The next year I began smoking marijuana, and that led to daily use. Id smoke before school, at lunch, and after school. And of course before bed. I still got good grades though. As I said I loved learning, I just hated the social interaction.
    Anyways I graduated highschool shortly after turning eighteen. I failed college because I wouldnt go, my anxiety got the best of me. I lost my job because I began using other drugs. Cocaine, presciption opiates, anything really. I once threw a party, and not by intention forty or fifty people showed up. Lets just say I made a fool of myself, messed up the house, and then my parents came home. It actually went better than I thought it would.
    I knew I needed change. I need discipline. I joined the Marines. March of 2007 I was flown to Parris Island, South Carolina. I was in for the most intense experience of my lifetime. And Ive been to jail. Nothing tops Parris Island recruit training. I should have known better, with my anxiety and all.
    July 1st, 2007 I graduate recruit training. I was a Marine. I had done it. How, I dont know. I just pushed myself. When things were getting way too intense, I just took myself out of the experience. My body pushed on, but my mind drifted off. It seemed as if I was looking down on myself from above. Watching this person do this training, but that was me. Little did I know that this was a sign of a mental disorder to come.
    I had ten day of leave, then flew back to North Carolina to Camp Geiger. When you join the military, you have to take a test called the ASVAB which is an aptitude test. I scored almost as high as you could. My recruiter said I could sign up for bio-chemical engineering if I wanted. I said screw that, I want to be a badass. Lets go infantry....Wrong choice.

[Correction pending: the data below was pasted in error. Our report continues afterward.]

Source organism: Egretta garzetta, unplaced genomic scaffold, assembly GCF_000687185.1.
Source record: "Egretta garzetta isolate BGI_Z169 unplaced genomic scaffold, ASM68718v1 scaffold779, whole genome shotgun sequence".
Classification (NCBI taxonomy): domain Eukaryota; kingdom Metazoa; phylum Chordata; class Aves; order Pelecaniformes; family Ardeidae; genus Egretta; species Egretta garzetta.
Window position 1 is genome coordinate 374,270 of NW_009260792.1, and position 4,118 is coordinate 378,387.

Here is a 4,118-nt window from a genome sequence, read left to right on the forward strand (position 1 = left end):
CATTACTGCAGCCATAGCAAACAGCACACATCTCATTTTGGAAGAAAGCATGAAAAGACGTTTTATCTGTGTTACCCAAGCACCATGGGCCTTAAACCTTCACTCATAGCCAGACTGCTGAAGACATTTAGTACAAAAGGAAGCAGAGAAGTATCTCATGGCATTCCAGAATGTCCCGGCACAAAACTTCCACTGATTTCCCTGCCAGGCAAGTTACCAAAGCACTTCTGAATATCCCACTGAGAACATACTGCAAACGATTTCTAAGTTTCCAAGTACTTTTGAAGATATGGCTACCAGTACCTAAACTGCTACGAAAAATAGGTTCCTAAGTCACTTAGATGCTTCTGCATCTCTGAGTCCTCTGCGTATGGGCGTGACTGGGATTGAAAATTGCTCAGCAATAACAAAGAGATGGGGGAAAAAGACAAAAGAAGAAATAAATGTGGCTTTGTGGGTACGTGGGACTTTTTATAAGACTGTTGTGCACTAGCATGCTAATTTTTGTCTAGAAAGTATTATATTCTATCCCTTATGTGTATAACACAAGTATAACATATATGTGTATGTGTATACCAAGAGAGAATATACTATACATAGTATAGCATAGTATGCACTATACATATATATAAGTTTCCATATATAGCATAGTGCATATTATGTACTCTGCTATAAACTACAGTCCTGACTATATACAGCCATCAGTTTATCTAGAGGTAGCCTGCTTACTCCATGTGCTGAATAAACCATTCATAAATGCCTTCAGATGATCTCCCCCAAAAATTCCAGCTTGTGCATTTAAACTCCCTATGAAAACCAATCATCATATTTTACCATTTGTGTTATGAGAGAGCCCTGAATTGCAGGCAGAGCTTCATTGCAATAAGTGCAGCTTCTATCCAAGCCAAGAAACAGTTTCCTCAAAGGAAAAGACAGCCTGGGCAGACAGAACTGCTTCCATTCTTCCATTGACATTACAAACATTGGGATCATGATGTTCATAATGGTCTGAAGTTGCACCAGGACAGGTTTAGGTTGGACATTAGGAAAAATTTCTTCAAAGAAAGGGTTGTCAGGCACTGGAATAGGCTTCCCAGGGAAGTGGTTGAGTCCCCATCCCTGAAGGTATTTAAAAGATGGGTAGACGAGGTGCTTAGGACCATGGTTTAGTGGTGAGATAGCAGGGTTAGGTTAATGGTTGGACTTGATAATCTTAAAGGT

About two weeks into the School of Infantry, I was done. I had blown out my back with all the carrying and marching we were doing. We would regularly put 75ibs to 85ibs of gear on our backs, with our 8ib rifle in our hands and march five to ten miles. I couldnt handle the stress. I was given a medical discharge and shipped home. They took care of some of my problems, but as you know the VA does not have a good system in place. I was put on 120mg of oxycontin a day, as well as 60mg of percocet to take when needed. Well, with my addictive personality, that quickly became much more. A little less than a year in, I was taken off my meds and thrown out the door. They had known I was regularly abusing my meds, and they werent having that.
    I thought I was dying. The feeling you get all over your body when withdrawing from opiates is one that can only be experienced, I cannot describe it. Its as if hundreds of thousands of tiny invisible spiders are crawling up and down my body. I was cold, but I was sweating profusely. I couldnt take a shower because as soon as I turned the water off, the air would hit me and I would shake uncontrollably. It was the worst feeling. I needed help. I found herion.
    It was cheap, and it didnt take much to give you a good feeling. I maintained myself, trying not to take more than necessary to keep my mind and body at ease. I managed to get a job and live a fairly normal lifestyle, besides the drug use. Not to mention it helped my anxiety somewhat. I could at least carry on a normal conversation. This was great, because I was nineteen, almost twenty, and I met a girl. She became the love of my life. For once, I was happy.
    We were together through thick and thin. I thought, this is the girl Im going to marry, and she felt the same way about me. I went through some hard times with her. My nana died, who I loved dearly. When I was 20, my father was accused of molesting my niece, and he know sits in prison. He has done 8 years, and I believe has nine more. He'll probably die in there, hes not in good health. But my life is better without him dragging us down. I dont talk to him nor do I associate with him. Thats not my father, I say.
    Anyways, my relationship with this girl lasted three years. We had one of those love-hate relationships, with a lot of yelling and a lot of passion. Looking back it probably wasnt the healthiest of relationships, but I loved her. Though I havent talked to her in four years. I learned a lot from that relationship, and Im definitely a more calm, friendly person now. Ive had many relationships since, but I often get bored and leave, so I dont persue it now. If the right person came along Id be willing, but Id take it much more slow.